• 4 June 2010
  • Posted By Shawn Amoei
  • Israel, Nuclear file, Sanctions

The Real Winner of the Flotilla Raid

Israel’s attack on the aid flotilla headed toward Gaza has sparked international outrage. But it also reminds us that since 2001, Iran has improved its geostrategic position more than almost any other country in the world, and it has done so based almost entirely on the blunders of others.

Just as scholars have for years declared Iran to be the ultimate winner of the US war in Iraq, the winner of this week’s events off the coast of Gaza is clearly Iran.

In a meeting Tuesday between US Secretary of State Hillary Clinton and Turkish Foreign Minister Ahmet Davutoglu, the topic of discussion was supposed to be imposing a new round of sanctions on Iran. But instead, the flotilla incident dominated.

Better than anything Iran could have hoped for, the flotilla incident threatens to complicate the sanctions push in the UN. Washington Turkey expert Soner Cagaptay predicts that where Turkey would have likely abstained on an Iran sanctions vote, it may now vote nay. “Turkey is now freer to vote with its heart on Iran sanctions,” he said, “which means that Turkish-US relations are heading towards a major crisis if we don’t end up defusing the storm gathering over Iran sanctions.”

All of this comes as great news to Iran. The Israeli raid and the resulting international backlash have distracted from the Iranian nuclear issue. On Monday the International Atomic Energy Agency (IAEA) published a harsh report on the lack of cooperation with the agency and Iranian efforts to acquire equipment that would give it the capacity to enrich uranium at higher levels. The report received little media coverage having been overshadowed by the flotilla incident.

Other recent developments can only be cause for celebration in Tehran. Washington’s mild condemnation of Israel puts the Obama administration in an awkward position in which it can’t possibly please everyone. Turkey’s recent statements that it would provide naval escort to humanitarian ships sending aid to Gaza will also only prolong this whole circus, with a chance of more violence or confrontation.  All of this amounts to a miracle for the mullahcracy in Tehran, only days before the anniversary of the election.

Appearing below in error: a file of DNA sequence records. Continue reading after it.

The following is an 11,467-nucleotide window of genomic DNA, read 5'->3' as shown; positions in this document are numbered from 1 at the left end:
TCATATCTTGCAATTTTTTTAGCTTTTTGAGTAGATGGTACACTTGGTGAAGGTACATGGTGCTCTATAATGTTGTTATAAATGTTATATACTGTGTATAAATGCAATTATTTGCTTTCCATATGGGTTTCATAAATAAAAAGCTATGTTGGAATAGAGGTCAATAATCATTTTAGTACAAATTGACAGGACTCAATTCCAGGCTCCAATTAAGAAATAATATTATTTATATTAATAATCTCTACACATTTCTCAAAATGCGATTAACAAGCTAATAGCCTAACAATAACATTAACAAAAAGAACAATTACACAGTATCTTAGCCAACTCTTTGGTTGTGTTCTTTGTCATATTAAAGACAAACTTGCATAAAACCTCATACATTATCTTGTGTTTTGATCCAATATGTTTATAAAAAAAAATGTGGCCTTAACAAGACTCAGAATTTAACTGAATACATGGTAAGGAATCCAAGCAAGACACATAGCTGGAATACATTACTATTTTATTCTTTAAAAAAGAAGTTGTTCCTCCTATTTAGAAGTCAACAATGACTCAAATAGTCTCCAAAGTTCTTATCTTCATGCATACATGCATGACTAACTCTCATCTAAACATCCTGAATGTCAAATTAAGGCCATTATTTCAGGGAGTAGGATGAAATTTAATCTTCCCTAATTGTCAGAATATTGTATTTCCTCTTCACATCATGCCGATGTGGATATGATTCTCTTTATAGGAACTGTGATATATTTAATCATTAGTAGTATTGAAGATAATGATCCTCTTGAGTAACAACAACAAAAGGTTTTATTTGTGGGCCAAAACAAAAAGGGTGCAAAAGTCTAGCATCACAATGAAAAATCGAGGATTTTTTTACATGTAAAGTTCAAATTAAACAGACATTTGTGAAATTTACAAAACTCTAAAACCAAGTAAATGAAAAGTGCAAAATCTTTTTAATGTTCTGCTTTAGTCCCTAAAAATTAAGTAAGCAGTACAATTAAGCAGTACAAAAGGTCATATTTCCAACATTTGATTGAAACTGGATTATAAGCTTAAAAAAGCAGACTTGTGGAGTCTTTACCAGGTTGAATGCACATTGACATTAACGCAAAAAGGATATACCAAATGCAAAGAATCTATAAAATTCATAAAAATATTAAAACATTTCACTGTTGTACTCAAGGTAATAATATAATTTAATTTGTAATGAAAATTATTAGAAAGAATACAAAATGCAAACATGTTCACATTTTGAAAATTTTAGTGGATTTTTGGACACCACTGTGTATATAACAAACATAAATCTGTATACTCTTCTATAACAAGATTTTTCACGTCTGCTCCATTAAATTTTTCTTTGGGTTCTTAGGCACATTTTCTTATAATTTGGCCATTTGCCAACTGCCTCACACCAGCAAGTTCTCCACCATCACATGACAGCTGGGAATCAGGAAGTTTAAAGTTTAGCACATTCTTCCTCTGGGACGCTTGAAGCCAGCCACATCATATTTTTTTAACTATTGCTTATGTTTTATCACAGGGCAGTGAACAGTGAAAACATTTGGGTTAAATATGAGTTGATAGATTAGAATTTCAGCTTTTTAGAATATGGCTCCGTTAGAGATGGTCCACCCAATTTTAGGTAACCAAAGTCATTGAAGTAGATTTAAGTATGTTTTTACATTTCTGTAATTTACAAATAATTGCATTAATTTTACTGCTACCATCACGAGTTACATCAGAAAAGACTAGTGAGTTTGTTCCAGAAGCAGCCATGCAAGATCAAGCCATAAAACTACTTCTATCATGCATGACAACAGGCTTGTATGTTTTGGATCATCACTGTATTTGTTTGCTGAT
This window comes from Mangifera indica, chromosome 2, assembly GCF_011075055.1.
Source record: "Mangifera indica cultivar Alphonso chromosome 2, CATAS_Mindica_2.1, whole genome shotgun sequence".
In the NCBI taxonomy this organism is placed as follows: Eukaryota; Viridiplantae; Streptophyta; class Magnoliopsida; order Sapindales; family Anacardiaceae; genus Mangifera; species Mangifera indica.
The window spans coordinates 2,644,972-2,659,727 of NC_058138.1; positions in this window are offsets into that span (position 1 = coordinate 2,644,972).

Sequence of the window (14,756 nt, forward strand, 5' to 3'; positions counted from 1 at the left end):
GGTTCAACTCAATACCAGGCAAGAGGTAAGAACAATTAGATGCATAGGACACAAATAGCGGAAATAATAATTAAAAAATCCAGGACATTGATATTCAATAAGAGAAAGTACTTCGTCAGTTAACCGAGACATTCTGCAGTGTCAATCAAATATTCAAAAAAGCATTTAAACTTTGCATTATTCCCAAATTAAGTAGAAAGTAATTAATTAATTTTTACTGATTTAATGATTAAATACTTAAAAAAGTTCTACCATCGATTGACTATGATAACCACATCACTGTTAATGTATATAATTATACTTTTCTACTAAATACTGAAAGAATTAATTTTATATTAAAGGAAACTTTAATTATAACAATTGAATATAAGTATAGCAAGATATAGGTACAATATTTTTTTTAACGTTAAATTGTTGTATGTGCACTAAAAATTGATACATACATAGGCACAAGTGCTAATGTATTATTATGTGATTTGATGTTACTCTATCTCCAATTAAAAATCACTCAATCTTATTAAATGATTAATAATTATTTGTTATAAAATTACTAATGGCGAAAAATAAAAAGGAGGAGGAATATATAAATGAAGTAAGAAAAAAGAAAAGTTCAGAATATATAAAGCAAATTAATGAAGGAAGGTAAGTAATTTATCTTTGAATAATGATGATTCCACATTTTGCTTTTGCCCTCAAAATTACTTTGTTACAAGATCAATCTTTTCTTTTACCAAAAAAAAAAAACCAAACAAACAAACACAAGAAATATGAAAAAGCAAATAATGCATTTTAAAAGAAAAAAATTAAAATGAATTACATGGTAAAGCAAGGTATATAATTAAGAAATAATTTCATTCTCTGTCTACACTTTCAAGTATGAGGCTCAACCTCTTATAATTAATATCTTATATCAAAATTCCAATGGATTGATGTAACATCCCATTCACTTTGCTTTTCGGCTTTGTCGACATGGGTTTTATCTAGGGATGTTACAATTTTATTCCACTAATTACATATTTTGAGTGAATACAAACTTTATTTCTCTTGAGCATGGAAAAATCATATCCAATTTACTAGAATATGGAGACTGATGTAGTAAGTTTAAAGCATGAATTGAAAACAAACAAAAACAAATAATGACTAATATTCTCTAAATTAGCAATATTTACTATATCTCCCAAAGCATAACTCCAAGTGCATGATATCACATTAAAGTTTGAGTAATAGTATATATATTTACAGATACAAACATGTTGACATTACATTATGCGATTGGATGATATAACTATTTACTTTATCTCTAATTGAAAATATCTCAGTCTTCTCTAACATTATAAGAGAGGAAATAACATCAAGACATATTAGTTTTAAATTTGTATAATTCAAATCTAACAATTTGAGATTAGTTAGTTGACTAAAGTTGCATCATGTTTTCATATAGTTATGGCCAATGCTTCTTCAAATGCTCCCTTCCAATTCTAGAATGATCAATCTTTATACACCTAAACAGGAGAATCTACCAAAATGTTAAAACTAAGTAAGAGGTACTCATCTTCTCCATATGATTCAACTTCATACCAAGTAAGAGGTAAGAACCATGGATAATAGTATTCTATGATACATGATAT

And so the task of the Obama administration becomes increasingly difficult. At some point soon, it will have to take an unequivocal position on the flotilla raid. Will Washington placate a vital strategic ally like Turkey, or will it continue its unconditional support for all Israeli action? Appeasing one will come at the expense of damaged relations with the other, and no matter the outcome, it doesn’t make for a very good Iran policy.

As with virtually every major regional event since 2001, the Iranians will need only to sit back without firing a single shot to come out on top.

Posted By Shawn Amoei

    One Response to “The Real Winner of the Flotilla Raid”

  1. Itamar says:

    Everything in this article rings true, kudos. Curious though – would you go as far as saying Ahmadinejad’s regime had a hand in creating this diversion, or are they literally just sitting back and watching everything unfold? It seems almost too good to be true for them! Of course it could also be that the current Israeli government is just that stupid to let it play out this way (this is coming from a pro-peace, pro-palestinian, pro-green movement Israeli, please don’t forget we are out there!)

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Sign the Petition


7,350 signatures

Tell Google: Stop playing Persian Gulf name games!

May 14, 2012
Larry Page
Chief Executive Officer
Google Inc.
1600 Amphitheatre Parkway
Mountain View, California 94043

Dear Mr. Page: